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: A Light Symphony Concert

Relayed from the National Museum of Wales.

'The Italian Symphony', wrote the twenty-one-year-old Mendelssohn to his sisters,
'will be the gayest thing I have yet done'. He seems to have been hugely enjoying an Italian tour at that time, and the Symphony certainly agrees well in its spirit with his ecstatic descriptions of his travels.
The First Movement, quick and active, full of youthful joy, was written in Rome, as also was the Last Movement. This Finale perhaps represents the spirit of the Mid-Lent Carnival which Mendelssohn saw when he was there. At any rate, the chief tunes are all typical lively Italian dance-tunes.

: Lyndon Harries: A Humorous Recital


Comedian: Lyndon Harries

: The Children's Hour

Stories from Dickens: "Nicholas Nickleby": IV

"The Wonderful Ingredient," by Stephen Southwold.


Writer (The Wonderful Ingredient): Stephen Southwold

: An Organ Recital

Relayed from the New Palace Theatre, Bristol.

: Beasts, Reptiles and Poets - Part III

F. W. Harvey


Speaker: F.W. Harvey

: Ida Crispi

Assisted by Jack Vincent
The Revue Artists


Performer: Ida Crispi
Assistant: Jack Vincent

: S.B. from London

(9.35 Local Announcements)

: Radio Revelations

or Hidden History Unearthed
by the Dean of Llandaff

I. A Nightmare Nature Study, 50,000B.C
II. Contemporary Sport - A Running Commentary, A.D. 1066
III. Foreign Stations, A.D. 1493.
IV. Copyright Reserved, A.D. 1588.
V. 'If music be the food of love, play on,' A.D. 1663.
VI. 'One man's meat,' A.D. 1928.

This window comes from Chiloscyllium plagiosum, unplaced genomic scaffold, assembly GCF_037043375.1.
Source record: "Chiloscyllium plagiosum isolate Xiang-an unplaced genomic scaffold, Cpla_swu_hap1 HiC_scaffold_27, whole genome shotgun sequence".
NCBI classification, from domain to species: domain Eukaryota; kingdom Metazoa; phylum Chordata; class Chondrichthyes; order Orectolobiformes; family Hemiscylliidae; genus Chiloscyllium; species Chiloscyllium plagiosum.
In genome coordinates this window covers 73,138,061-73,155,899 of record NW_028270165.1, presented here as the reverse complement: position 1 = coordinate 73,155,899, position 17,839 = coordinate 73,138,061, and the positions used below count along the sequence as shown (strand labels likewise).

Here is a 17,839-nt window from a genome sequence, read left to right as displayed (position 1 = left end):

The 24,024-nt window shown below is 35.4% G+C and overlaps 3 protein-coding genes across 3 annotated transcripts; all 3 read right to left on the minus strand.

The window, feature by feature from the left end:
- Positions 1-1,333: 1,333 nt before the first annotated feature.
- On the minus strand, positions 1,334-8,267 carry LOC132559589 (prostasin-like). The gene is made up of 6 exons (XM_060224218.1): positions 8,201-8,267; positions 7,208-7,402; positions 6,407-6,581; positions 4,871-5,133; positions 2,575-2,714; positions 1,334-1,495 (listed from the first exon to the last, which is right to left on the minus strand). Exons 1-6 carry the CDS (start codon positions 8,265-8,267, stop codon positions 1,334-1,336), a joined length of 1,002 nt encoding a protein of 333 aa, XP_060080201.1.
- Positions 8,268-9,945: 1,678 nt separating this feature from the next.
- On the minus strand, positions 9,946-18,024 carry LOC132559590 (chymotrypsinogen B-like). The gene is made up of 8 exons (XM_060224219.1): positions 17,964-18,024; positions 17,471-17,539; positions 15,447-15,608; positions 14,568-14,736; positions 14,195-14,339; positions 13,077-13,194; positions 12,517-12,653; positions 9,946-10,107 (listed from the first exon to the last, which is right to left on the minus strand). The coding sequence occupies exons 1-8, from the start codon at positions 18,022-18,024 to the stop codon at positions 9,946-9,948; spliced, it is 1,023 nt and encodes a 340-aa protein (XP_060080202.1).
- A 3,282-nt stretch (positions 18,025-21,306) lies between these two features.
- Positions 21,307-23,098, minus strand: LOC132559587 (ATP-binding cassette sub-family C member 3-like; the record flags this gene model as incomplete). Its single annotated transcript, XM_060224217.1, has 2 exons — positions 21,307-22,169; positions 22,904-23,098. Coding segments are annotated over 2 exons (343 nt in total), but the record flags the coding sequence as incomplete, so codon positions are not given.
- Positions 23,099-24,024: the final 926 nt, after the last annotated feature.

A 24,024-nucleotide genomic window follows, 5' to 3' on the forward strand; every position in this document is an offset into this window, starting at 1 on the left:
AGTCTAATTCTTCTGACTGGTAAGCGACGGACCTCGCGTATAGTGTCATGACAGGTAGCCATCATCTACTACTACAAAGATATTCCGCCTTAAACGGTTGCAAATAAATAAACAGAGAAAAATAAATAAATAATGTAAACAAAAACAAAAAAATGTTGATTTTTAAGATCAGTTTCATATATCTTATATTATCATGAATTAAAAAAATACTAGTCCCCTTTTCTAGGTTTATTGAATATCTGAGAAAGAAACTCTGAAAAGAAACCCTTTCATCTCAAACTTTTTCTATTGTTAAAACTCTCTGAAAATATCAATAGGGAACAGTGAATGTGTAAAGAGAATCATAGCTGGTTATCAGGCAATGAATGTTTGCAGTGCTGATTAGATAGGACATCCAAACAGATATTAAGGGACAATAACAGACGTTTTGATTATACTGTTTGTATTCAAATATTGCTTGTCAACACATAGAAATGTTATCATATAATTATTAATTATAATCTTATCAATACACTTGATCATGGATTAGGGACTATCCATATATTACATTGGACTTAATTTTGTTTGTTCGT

If radio were fifty thousand years old - if we could pick up on our own sets some of the programmes broadcast at great moments in our history - what an interesting evening we could have! In tonight's programme the Dean of Llandaff will give us the next best thing. We shall hear the skin-clad announcer talking of brontosauri and mastodons at first hand - a running commentary on the Battle of Hastings - a news bulletin on the day of the Armada - and various other glimpses of our varied past.

About this project

This site contains the BBC listings information which the BBC printed in Radio Times between 1923 and 2009. You can search the site for BBC programmes, people, dates and Radio Times editions.

We hope it helps you find information about that long forgotten BBC programme, research a particular person or browse your own involvement with the BBC.

Through the listings, you will also be able to use the Genome search function to find thousands of radio and TV programmes that are already available to view or listen to on the BBC website.

There are more than 5 million programme listings in Genome. This is a historical record of the planned output and the BBC services of any given time. It should be viewed in this context and with the understanding that it reflects the attitudes and standards of its time - not those of today.

To read scans of the Radio Times magazines from the 1920s, 30s, 40s and 50s, you can navigate by issue.

Welcome to BBC Genome

Genome is a digitised version of the Radio Times from 1923 to 2009 and is made available for internal research purposes only. You will need to obtain the relevant third party permissions for any use, including use in programmes, online etc.

This internal version of Genome, which includes all the magazine covers, images and articles as well as the programme listings from the Radio Times, is different to the version of BBC Genome that is available externally/to the public. It is only available inside the BBC network.

Your use of this version of Genome is covered by the BBC Acceptable Use of Information Systems Policy and these terms.

BBC Guidance

This historical record contains material which some might find offensive
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